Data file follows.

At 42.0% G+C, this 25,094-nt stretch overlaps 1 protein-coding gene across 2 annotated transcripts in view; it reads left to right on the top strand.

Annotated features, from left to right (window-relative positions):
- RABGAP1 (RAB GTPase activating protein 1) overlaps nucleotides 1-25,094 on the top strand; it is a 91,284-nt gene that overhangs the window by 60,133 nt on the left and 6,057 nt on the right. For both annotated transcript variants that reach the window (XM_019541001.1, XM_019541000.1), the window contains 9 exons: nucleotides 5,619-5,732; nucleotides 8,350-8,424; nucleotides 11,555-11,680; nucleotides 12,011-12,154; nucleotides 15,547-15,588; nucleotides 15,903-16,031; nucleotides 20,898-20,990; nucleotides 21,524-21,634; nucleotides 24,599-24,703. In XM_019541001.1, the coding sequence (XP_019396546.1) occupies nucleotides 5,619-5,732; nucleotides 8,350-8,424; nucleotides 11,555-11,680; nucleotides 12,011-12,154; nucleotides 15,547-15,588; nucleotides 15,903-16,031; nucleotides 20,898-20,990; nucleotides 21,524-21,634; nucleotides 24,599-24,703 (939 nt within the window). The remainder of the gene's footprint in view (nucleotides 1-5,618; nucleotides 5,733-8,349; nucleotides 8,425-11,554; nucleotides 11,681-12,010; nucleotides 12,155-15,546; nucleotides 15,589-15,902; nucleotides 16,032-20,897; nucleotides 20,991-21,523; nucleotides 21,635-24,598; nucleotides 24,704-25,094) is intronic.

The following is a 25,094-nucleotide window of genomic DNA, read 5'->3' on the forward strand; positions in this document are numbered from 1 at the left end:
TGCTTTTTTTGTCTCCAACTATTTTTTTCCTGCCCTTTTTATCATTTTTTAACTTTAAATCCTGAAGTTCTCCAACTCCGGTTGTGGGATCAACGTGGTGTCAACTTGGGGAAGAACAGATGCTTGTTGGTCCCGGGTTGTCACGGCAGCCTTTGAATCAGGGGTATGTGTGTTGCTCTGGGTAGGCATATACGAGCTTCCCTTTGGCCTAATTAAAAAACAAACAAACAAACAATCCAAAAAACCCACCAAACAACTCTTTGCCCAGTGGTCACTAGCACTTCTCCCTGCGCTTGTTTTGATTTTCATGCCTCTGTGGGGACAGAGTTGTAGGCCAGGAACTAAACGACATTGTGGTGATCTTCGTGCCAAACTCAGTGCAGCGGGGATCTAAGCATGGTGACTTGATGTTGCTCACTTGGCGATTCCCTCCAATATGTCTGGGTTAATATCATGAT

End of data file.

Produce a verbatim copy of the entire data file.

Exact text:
At 42.0% G+C, this 25,094-nt stretch overlaps 1 protein-coding gene across 2 annotated transcripts in view; it reads left to right on the top strand.

Annotated features, from left to right (window-relative positions):
- RABGAP1 (RAB GTPase activating protein 1) overlaps nucleotides 1-25,094 on the top strand; it is a 91,284-nt gene that overhangs the window by 60,133 nt on the left and 6,057 nt on the right. For both annotated transcript variants that reach the window (XM_019541001.1, XM_019541000.1), the window contains 9 exons: nucleotides 5,619-5,732; nucleotides 8,350-8,424; nucleotides 11,555-11,680; nucleotides 12,011-12,154; nucleotides 15,547-15,588; nucleotides 15,903-16,031; nucleotides 20,898-20,990; nucleotides 21,524-21,634; nucleotides 24,599-24,703. In XM_019541001.1, the coding sequence (XP_019396546.1) occupies nucleotides 5,619-5,732; nucleotides 8,350-8,424; nucleotides 11,555-11,680; nucleotides 12,011-12,154; nucleotides 15,547-15,588; nucleotides 15,903-16,031; nucleotides 20,898-20,990; nucleotides 21,524-21,634; nucleotides 24,599-24,703 (939 nt within the window). The remainder of the gene's footprint in view (nucleotides 1-5,618; nucleotides 5,733-8,349; nucleotides 8,425-11,554; nucleotides 11,681-12,010; nucleotides 12,155-15,546; nucleotides 15,589-15,902; nucleotides 16,032-20,897; nucleotides 20,991-21,523; nucleotides 21,635-24,598; nucleotides 24,704-25,094) is intronic.

The following is a 25,094-nucleotide window of genomic DNA, read 5'->3' on the forward strand; positions in this document are numbered from 1 at the left end:
TGCTTTTTTTGTCTCCAACTATTTTTTTCCTGCCCTTTTTATCATTTTTTAACTTTAAATCCTGAAGTTCTCCAACTCCGGTTGTGGGATCAACGTGGTGTCAACTTGGGGAAGAACAGATGCTTGTTGGTCCCGGGTTGTCACGGCAGCCTTTGAATCAGGGGTATGTGTGTTGCTCTGGGTAGGCATATACGAGCTTCCCTTTGGCCTAATTAAAAAACAAACAAACAAACAATCCAAAAAACCCACCAAACAACTCTTTGCCCAGTGGTCACTAGCACTTCTCCCTGCGCTTGTTTTGATTTTCATGCCTCTGTGGGGACAGAGTTGTAGGCCAGGAACTAAACGACATTGTGGTGATCTTCGTGCCAAACTCAGTGCAGCGGGGATCTAAGCATGGTGACTTGATGTTGCTCACTTGGCGATTCCCTCCAATATGTCTGGGTTAATATCATGAT